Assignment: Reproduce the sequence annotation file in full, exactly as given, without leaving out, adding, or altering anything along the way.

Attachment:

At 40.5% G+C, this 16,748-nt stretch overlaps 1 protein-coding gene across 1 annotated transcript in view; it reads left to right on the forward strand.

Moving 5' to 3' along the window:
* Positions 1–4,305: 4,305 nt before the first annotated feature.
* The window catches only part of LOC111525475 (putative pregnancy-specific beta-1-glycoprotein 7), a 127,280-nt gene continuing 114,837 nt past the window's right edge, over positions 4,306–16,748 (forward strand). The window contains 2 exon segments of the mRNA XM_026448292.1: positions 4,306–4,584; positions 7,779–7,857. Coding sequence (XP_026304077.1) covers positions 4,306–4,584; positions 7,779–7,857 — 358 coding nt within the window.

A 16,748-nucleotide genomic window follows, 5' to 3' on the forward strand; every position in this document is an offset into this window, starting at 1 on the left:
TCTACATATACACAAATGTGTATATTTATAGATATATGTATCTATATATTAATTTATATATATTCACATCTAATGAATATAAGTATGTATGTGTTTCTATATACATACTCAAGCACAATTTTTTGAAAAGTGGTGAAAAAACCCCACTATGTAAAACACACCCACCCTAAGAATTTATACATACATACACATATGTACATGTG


At 40.5% G+C, this 16,748-nt stretch overlaps 1 protein-coding gene across 1 annotated transcript in view; it reads left to right on the forward strand.

Moving 5' to 3' along the window:
* Positions 1–4,305: 4,305 nt before the first annotated feature.
* The window catches only part of LOC111525475 (putative pregnancy-specific beta-1-glycoprotein 7), a 127,280-nt gene continuing 114,837 nt past the window's right edge, over positions 4,306–16,748 (forward strand). The window contains 2 exon segments of the mRNA XM_026448292.1: positions 4,306–4,584; positions 7,779–7,857. Coding sequence (XP_026304077.1) covers positions 4,306–4,584; positions 7,779–7,857 — 358 coding nt within the window.

A 16,748-nucleotide genomic window follows, 5' to 3' on the forward strand; every position in this document is an offset into this window, starting at 1 on the left:
TCTACATATACACAAATGTGTATATTTATAGATATATGTATCTATATATTAATTTATATATATTCACATCTAATGAATATAAGTATGTATGTGTTTCTATATACATACTCAAGCACAATTTTTTGAAAAGTGGTGAAAAAACCCCACTATGTAAAACACACCCACCCTAAGAATTTATACATACATACACATATGTACATGTG